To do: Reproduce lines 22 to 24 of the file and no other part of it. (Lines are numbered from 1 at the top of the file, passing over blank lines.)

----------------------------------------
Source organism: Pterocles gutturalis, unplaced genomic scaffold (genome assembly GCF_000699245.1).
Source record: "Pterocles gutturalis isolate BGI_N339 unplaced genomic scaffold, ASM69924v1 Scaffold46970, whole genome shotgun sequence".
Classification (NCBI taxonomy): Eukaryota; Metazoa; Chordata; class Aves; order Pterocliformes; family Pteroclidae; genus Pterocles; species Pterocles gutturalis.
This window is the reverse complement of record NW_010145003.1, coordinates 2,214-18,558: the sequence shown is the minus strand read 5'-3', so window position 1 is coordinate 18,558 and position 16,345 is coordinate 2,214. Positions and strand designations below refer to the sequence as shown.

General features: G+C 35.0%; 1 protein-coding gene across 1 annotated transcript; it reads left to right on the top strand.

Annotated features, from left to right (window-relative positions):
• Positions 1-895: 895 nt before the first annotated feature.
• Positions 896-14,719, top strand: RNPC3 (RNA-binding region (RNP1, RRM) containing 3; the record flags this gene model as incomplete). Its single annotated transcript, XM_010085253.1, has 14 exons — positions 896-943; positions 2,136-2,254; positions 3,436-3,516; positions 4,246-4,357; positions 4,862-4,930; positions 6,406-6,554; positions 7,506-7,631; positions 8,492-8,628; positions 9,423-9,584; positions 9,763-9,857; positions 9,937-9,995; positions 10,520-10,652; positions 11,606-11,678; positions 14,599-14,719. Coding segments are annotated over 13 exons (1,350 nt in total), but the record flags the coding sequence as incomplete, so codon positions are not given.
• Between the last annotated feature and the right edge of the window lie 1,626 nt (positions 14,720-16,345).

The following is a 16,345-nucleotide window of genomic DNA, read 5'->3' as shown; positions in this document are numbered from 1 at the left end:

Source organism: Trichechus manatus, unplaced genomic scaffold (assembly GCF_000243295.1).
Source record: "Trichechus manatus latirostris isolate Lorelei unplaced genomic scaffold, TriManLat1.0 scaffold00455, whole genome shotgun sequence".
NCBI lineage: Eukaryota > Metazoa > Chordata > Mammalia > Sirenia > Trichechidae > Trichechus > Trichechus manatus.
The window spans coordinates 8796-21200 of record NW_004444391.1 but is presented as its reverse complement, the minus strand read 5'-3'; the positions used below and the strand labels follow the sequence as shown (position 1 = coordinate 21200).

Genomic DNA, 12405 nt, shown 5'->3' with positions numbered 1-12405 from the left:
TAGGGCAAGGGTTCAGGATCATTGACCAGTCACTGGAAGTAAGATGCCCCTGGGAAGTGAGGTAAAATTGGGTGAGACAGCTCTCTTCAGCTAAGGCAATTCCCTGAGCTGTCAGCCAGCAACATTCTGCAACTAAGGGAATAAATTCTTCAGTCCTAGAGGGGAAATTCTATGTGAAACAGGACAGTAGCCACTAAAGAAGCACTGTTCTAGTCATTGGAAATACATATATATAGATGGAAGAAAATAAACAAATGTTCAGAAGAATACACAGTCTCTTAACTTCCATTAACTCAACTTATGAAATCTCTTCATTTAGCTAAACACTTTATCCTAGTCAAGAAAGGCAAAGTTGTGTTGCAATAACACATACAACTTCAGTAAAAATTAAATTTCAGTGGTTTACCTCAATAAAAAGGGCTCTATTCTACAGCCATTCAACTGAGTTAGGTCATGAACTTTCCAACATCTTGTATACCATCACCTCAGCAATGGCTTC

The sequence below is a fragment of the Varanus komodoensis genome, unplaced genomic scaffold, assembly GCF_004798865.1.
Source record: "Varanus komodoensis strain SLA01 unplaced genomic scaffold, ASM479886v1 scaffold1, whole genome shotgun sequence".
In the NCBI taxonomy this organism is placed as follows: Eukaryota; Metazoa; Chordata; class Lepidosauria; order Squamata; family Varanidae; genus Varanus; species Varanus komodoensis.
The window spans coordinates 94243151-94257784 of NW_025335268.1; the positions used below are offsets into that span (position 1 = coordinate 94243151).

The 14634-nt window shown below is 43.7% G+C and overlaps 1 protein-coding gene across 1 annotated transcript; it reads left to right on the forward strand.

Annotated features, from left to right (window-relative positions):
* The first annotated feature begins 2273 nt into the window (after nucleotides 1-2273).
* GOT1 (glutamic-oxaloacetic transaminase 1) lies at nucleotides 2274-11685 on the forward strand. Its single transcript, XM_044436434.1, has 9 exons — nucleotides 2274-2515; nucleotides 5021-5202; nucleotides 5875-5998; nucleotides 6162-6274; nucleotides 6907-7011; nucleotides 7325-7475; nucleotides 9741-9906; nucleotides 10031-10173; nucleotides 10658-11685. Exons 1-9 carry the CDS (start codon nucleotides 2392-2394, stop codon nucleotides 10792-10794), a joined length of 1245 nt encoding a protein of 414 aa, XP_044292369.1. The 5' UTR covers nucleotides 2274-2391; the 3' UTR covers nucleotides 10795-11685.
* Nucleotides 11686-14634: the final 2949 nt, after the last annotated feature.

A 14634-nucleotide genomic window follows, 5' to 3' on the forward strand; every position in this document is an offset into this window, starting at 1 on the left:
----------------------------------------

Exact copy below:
Annotated features, from left to right (window-relative positions):
* The first annotated feature begins 2273 nt into the window (after nucleotides 1-2273).
* GOT1 (glutamic-oxaloacetic transaminase 1) lies at nucleotides 2274-11685 on the forward strand. Its single transcript, XM_044436434.1, has 9 exons — nucleotides 2274-2515; nucleotides 5021-5202; nucleotides 5875-5998; nucleotides 6162-6274; nucleotides 6907-7011; nucleotides 7325-7475; nucleotides 9741-9906; nucleotides 10031-10173; nucleotides 10658-11685. Exons 1-9 carry the CDS (start codon nucleotides 2392-2394, stop codon nucleotides 10792-10794), a joined length of 1245 nt encoding a protein of 414 aa, XP_044292369.1. The 5' UTR covers nucleotides 2274-2391; the 3' UTR covers nucleotides 10795-11685.